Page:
Does your group support the enforcement of immigration laws and oppose illegal immigration? That's “hate”. Do you believe that marriage ought to be between one man and one woman? “Hate”! Do you oppose affirmative action, race preferences, and quotas, or do you refute the liberal dogma of “white privilege”? “Hate”, “hate”, “hate”! The bar for hatred and extremism has simply been set so low that almost any deviation from liberal orthodoxy will trigger a charge of “racism,” “sexism,” or, more generically, “hate.”
The truth, however, is that hatred and extremism are by no means exclusively or mainly conservative or Republican phenomena. Do they exist on the right? Certainly! But if we were to ask the question: are liberals or conservatives more consumed by “hate” and negative emotions, the answer at this point in our history would be unambiguous: polling data clearly shows that many liberals are enraged at conservatives and at President Trump. Their extreme hatred can and already has generated violence against conservatives — violence that the media is inclined to dismiss, because it undermines the mythology that “hate” is owned and operated by the GOP.
Likewise, we could ask the question: are most violent criminals Democrats or Republicans? Again, the answer is unambiguous: our prisons are filled with Democrats who have committed dastardly crimes. Republicans (despite their fondness for guns) are statistically much more law-abiding and peaceful.
None of this is to suggest that one's ideological or partisan orientation causes extremism or violence. Although Democrats running for President are happy to make this claim when it suits them, it is absurd on its face. The vast majority of Democrats and Republicans are upstanding citizens who would never dream of harassing, assaulting, or killing anyone.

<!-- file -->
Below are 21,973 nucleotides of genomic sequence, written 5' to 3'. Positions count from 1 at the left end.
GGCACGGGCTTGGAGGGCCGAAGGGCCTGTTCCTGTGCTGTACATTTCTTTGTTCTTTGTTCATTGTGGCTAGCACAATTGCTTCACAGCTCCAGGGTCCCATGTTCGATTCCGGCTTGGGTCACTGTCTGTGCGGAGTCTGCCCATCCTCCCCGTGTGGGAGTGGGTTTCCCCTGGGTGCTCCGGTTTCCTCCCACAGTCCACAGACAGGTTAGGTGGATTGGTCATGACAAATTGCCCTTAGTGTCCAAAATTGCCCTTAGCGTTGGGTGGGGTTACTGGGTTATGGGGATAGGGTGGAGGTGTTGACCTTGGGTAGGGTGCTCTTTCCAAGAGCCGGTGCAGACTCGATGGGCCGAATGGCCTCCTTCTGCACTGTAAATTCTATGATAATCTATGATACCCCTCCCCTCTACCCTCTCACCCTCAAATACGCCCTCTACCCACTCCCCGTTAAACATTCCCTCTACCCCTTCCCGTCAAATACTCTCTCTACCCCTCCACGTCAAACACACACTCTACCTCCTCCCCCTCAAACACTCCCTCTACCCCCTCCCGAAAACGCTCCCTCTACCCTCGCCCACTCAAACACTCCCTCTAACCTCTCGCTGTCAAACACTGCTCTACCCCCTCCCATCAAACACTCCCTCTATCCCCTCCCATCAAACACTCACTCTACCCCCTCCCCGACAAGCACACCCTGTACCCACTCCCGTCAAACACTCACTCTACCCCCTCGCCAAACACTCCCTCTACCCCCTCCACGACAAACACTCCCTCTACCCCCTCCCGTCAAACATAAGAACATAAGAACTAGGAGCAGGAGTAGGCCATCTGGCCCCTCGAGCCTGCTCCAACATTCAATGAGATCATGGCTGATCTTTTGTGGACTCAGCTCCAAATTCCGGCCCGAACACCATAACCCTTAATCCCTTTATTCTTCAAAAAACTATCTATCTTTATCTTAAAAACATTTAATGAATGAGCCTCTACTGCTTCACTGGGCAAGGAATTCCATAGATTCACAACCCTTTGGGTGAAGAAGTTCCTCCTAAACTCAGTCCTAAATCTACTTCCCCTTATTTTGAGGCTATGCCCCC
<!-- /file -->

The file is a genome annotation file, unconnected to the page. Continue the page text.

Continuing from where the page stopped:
No, what makes a person hateful to the point of engaging in violence is neither liberalism nor conservatism. It is personal weakness and poor decision-making, combined with the moral rot and egoism that unfortunately afflicts all segments of American society, at least to a point. On an even more basic level, it is human nature that spawns “hate,” and specifically the instinct for tribalism, which is largely responsible for driving us into the camps of left and right to begin with.
To address, or at least mitigate, what may be a recent upsurge in hate, we need to move beyond facile finger-pointing. We should admit that hate festers in both parties, and among liberals and conservatives.
But we should also take the first step in disarming hate, and that it is to acknowledge that it doesn't dominate America as a whole, or any mass political movement. The best antidote for “hate,” in other words, is to affirm the basic decency and good will of the vast majority of the American people, who are today less prejudiced and “hateful” than they have ever been in their history.
Let's tackle the problem of hate, therefore, but let's treat it as what it is: a bipartisan aberration, rather than a mass epidemic.